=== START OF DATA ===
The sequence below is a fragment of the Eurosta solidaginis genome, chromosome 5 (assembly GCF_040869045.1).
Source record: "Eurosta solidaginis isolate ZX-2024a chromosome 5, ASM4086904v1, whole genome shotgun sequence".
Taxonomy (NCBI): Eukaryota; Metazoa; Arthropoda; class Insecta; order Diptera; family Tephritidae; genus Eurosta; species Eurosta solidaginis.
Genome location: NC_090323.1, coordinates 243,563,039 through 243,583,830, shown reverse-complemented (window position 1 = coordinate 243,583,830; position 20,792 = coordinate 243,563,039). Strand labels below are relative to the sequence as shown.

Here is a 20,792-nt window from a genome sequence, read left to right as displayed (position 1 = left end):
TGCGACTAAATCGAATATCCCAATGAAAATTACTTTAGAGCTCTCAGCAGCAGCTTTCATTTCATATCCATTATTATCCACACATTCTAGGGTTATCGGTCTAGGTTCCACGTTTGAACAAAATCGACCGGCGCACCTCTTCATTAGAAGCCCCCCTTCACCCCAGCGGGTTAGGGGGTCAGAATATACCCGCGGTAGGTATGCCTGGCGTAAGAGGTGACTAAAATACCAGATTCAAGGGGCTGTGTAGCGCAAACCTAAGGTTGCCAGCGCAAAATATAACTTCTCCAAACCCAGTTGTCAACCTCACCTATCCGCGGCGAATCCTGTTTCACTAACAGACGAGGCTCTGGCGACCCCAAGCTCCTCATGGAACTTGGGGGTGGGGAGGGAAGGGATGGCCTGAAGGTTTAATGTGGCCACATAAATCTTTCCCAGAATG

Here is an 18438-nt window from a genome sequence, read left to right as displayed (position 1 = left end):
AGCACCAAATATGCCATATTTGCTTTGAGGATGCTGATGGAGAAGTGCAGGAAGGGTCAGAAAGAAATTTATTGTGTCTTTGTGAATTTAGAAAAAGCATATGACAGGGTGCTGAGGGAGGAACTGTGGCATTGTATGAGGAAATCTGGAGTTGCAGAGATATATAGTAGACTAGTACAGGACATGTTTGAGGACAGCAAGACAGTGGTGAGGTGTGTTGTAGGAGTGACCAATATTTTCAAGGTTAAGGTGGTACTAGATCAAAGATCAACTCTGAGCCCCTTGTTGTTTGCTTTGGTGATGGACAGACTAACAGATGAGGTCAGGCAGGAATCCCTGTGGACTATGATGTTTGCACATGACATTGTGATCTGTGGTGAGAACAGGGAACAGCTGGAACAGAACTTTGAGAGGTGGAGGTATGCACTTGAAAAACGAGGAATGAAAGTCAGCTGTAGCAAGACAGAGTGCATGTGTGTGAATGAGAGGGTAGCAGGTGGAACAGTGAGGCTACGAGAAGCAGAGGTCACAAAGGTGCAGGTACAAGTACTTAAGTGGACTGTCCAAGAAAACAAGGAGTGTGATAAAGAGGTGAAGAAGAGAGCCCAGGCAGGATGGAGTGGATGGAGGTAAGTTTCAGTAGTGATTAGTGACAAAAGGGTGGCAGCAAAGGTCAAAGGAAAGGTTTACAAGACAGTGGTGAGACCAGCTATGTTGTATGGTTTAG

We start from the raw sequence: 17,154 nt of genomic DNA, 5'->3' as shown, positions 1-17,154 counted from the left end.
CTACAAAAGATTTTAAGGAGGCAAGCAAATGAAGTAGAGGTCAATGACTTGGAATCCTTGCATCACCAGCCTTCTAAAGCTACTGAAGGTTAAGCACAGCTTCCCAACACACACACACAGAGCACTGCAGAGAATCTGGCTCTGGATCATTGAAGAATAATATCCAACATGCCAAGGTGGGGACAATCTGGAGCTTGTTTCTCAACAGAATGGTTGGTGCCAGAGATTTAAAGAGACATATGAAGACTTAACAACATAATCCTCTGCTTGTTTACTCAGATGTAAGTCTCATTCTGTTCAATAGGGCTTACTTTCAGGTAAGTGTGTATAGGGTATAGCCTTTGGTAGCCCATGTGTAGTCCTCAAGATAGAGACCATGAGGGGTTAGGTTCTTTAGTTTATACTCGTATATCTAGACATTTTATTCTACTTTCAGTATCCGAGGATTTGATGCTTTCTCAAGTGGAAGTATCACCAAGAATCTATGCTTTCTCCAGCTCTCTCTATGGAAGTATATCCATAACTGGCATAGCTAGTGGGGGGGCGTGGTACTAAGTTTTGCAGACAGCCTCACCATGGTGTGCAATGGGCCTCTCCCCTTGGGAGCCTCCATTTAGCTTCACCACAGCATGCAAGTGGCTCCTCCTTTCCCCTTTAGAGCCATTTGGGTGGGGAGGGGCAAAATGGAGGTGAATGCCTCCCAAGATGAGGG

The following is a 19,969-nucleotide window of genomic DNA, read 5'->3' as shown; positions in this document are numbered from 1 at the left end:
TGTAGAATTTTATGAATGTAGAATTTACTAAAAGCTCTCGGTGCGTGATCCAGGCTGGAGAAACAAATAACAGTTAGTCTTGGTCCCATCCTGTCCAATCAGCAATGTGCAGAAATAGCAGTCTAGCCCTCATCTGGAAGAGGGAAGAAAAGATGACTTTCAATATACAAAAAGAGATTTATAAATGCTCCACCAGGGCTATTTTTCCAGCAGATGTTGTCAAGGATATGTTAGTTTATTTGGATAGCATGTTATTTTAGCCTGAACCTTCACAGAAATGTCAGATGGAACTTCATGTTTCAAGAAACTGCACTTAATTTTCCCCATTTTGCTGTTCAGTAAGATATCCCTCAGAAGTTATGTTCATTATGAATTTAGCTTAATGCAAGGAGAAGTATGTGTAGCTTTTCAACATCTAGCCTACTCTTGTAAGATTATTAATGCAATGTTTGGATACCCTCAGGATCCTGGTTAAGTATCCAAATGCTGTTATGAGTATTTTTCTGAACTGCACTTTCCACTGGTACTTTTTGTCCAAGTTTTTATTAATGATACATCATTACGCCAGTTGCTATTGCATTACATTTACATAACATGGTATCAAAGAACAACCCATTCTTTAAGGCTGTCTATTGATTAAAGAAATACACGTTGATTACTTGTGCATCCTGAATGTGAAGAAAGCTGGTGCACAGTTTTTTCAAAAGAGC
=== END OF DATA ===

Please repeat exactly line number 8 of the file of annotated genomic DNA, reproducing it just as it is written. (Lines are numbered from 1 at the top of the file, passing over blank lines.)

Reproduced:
AGCACCAAATATGCCATATTTGCTTTGAGGATGCTGATGGAGAAGTGCAGGAAGGGTCAGAAAGAAATTTATTGTGTCTTTGTGAATTTAGAAAAAGCATATGACAGGGTGCTGAGGGAGGAACTGTGGCATTGTATGAGGAAATCTGGAGTTGCAGAGATATATAGTAGACTAGTACAGGACATGTTTGAGGACAGCAAGACAGTGGTGAGGTGTGTTGTAGGAGTGACCAATATTTTCAAGGTTAAGGTGGTACTAGATCAAAGATCAACTCTGAGCCCCTTGTTGTTTGCTTTGGTGATGGACAGACTAACAGATGAGGTCAGGCAGGAATCCCTGTGGACTATGATGTTTGCACATGACATTGTGATCTGTGGTGAGAACAGGGAACAGCTGGAACAGAACTTTGAGAGGTGGAGGTATGCACTTGAAAAACGAGGAATGAAAGTCAGCTGTAGCAAGACAGAGTGCATGTGTGTGAATGAGAGGGTAGCAGGTGGAACAGTGAGGCTACGAGAAGCAGAGGTCACAAAGGTGCAGGTACAAGTACTTAAGTGGACTGTCCAAGAAAACAAGGAGTGTGATAAAGAGGTGAAGAAGAGAGCCCAGGCAGGATGGAGTGGATGGAGGTAAGTTTCAGTAGTGATTAGTGACAAAAGGGTGGCAGCAAAGGTCAAAGGAAAGGTTTACAAGACAGTGGTGAGACCAGCTATGTTGTATGGTTTAG